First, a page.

Thursday, December 3, 2009

Uganda's gay death penalty proposal shocks the liberal West




Ms Gunilla Carlsson, Sweden’s development assistance minister says that Sweden will cut development aid to Uganda if it's harsh anti-gay legislation, including the gay death penalty, passes. 


Sweden and any other nation claiming to respect human rights should have cut aid and ties to Uganda long ago, for its domestic human rights abuses and invasions of D.R. Congo, to plunder Congo's mineral wealth--invasions sponsored by the UK, US, and allies.  The gay death penalty now proposed in Uganda has finally inspired Sweden's threat, to cut all aid to Uganda, if it passes, because it shocks the West, and the internationally organized LGBT community, within its liberal framework.  Let's hope that Sweden and other nations may sustain their objections to Uganda's human rights violations, even if the gay death penalty should be defeated, and, as Uganda's 2011 elections approach.



Sweden to cut aid to Uganda over anti-gay law

Rodney Muhumuza
Kampala

Sweden has joined the growing list of countries heaping pressure on Uganda to discard a proposed law that would severely punish homosexuality.

According to comments attributed to Gunilla Carlsson, Sweden’s development assistance minister, the Swedish government says it would cut aid to Uganda over an anti-gay law they find “appalling”.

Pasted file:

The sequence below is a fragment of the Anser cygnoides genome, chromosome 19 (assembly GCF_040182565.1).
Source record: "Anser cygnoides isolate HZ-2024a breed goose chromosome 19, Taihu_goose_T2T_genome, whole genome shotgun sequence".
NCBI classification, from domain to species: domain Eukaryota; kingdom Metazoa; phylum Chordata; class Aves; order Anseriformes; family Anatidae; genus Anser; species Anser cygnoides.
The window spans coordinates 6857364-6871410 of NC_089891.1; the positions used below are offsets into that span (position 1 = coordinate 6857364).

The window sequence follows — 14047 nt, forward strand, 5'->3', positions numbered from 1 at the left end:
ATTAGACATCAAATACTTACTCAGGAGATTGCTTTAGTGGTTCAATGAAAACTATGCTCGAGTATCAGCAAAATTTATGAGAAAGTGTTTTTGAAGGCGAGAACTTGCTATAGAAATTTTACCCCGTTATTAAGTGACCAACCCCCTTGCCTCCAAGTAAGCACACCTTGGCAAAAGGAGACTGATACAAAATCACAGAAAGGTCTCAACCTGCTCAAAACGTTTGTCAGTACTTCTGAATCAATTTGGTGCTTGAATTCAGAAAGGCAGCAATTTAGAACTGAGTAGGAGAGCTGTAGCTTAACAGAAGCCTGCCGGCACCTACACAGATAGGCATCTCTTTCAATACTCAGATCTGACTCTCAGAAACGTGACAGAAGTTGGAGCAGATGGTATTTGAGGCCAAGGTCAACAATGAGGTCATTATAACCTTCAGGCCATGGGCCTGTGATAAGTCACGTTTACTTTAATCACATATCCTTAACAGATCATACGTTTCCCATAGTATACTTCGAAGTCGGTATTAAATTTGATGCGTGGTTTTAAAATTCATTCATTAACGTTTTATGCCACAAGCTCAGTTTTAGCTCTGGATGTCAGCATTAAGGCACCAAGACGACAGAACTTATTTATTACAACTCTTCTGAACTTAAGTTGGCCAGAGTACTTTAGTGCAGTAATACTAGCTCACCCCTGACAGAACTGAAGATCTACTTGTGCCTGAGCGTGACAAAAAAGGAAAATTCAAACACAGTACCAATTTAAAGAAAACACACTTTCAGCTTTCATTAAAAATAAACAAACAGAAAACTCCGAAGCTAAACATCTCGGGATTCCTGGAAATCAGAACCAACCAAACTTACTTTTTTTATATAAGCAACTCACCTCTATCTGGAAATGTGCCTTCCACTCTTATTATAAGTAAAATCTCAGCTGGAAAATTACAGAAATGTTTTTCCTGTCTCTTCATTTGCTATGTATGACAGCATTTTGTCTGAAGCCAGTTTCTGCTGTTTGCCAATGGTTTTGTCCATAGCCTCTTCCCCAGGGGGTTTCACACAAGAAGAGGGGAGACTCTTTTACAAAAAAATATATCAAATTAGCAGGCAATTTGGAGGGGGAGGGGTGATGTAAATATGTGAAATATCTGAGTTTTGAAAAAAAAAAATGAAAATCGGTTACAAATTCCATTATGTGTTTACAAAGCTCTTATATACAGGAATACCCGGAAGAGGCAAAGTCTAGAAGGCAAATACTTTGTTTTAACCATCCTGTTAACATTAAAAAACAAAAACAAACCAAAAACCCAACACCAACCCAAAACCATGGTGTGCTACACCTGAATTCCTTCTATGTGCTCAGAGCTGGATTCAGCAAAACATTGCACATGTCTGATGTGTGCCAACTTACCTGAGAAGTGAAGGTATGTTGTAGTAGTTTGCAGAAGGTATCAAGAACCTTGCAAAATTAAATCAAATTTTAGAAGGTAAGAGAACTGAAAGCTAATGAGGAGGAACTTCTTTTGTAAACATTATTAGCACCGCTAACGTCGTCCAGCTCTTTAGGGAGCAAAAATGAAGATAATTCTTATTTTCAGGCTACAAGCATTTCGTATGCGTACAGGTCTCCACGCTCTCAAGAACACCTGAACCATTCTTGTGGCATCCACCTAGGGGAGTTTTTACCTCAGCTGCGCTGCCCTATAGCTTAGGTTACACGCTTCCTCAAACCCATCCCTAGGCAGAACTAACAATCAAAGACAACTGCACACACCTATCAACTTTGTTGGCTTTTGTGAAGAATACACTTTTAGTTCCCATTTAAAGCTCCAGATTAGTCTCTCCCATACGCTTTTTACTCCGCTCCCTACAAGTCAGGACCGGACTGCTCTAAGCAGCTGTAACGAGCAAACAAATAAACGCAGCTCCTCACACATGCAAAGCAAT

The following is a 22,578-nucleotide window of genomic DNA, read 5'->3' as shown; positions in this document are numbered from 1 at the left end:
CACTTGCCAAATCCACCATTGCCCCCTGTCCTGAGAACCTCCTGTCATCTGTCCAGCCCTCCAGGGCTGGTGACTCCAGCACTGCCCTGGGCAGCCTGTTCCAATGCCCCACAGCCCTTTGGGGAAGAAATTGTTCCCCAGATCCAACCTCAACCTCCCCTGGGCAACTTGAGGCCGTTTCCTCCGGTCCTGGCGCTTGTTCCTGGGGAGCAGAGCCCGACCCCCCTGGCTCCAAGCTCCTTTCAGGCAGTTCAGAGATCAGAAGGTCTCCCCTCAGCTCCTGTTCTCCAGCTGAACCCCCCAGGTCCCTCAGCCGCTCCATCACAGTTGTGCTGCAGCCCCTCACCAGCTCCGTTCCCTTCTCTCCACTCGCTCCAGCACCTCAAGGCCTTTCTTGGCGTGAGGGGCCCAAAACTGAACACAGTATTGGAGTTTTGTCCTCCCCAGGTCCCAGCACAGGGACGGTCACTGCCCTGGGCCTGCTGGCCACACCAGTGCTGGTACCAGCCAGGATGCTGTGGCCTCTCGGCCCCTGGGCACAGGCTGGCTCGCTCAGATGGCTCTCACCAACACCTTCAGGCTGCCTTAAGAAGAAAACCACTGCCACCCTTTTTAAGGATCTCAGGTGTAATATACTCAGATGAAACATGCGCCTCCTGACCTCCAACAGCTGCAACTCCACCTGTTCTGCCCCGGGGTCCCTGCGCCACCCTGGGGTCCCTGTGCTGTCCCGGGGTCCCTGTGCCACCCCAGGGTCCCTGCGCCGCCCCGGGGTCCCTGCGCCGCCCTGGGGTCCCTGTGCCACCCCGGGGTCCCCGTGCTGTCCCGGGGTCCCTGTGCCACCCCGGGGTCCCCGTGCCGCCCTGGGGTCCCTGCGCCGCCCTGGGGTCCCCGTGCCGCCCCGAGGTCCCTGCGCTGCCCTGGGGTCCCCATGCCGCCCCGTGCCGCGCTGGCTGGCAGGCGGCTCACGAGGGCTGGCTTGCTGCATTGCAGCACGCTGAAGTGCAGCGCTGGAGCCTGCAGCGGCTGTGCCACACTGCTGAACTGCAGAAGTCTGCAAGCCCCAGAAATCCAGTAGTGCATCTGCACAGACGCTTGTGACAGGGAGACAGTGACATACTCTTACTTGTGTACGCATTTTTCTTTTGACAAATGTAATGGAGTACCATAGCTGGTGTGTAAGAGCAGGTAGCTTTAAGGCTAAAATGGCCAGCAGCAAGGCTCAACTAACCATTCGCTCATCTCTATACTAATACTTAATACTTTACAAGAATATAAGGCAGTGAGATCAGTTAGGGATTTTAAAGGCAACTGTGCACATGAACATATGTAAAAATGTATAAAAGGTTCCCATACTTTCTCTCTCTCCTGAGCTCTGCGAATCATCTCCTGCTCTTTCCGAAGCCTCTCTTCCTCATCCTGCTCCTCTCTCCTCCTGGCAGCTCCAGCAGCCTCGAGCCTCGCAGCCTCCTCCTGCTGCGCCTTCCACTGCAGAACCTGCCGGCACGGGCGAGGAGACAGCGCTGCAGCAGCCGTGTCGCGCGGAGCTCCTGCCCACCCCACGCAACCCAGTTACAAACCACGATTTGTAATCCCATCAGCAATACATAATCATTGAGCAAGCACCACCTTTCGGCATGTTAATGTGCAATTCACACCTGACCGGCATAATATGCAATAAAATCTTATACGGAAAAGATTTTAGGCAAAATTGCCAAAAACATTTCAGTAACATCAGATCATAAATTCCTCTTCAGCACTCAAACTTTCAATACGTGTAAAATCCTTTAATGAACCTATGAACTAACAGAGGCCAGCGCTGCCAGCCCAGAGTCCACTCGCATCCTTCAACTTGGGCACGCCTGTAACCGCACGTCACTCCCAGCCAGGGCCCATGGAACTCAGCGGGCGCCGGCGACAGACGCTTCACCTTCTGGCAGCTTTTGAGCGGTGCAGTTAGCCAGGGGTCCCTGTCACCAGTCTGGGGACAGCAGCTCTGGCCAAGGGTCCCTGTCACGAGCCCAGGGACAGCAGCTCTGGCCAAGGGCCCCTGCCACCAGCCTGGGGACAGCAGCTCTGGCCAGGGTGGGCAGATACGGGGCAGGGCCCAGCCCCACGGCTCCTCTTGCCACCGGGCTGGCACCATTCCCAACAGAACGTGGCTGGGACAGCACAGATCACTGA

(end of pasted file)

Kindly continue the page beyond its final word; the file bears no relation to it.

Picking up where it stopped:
“My number two at the ministry, who has direct contact with the Ugandan government, has brought it up,” Ms Carlsson recently told Swedish Radio News. “We’ve talked about it in Uganda, and I’ve also tried to speak to the kind of organisations in Uganda that are the target of the legislation.”  Uganda receives about $50 million in development aid from Sweden annually.

Swedish Radio News reported online, in a November 30 article, that the Scandinavian country would consider discontinuing development aid to Uganda if the law was introduced.

“I’m doubly disappointed, partly because Uganda is a country with which we have had long-term relations and where I thought and hoped we had started to share common values and understanding,” the minister is quoted as saying.

“The law is wretched, but it’s also offensive to see how Ugandans choose to look at how we see things, and the kind of reception we get when we bring up these issues.”

Ndorwa West MP David Bahati, who brought the Anti-Homosexuality Bill (2009), has denied accusations that he is in a hate campaign, insisting he is defending the heterosexual family. Mr Bahati has the tacit support of President Museveni, who has made strong anti-gay statements in recent times. If passed in its current form, the law would create a felony called “aggravated homosexuality”.

Death penalty
Offenders would face death for having sex with a minor or a disabled person, or for infecting their partners with HIV. It would also punish attempted homosexuality as well as the failure of a third party to report homosexual relationships.

Critics of the proposed law say it is not needed, as the Penal Code Act already punishes homosexuality, and that it is based on unproven claims that European gays are clandestinely recruiting in Uganda.

In Canada, Prime Minister Stephen Harper’s conservative government called the proposed law “vile and hateful”, while Britain’s Gordon Brown raised the issue with President Museveni during the recent Commonwealth summit in Trinidad and Tobago.  Ms Carlsson said the law would make it “much more difficult” for Sweden to continue helping Uganda. 

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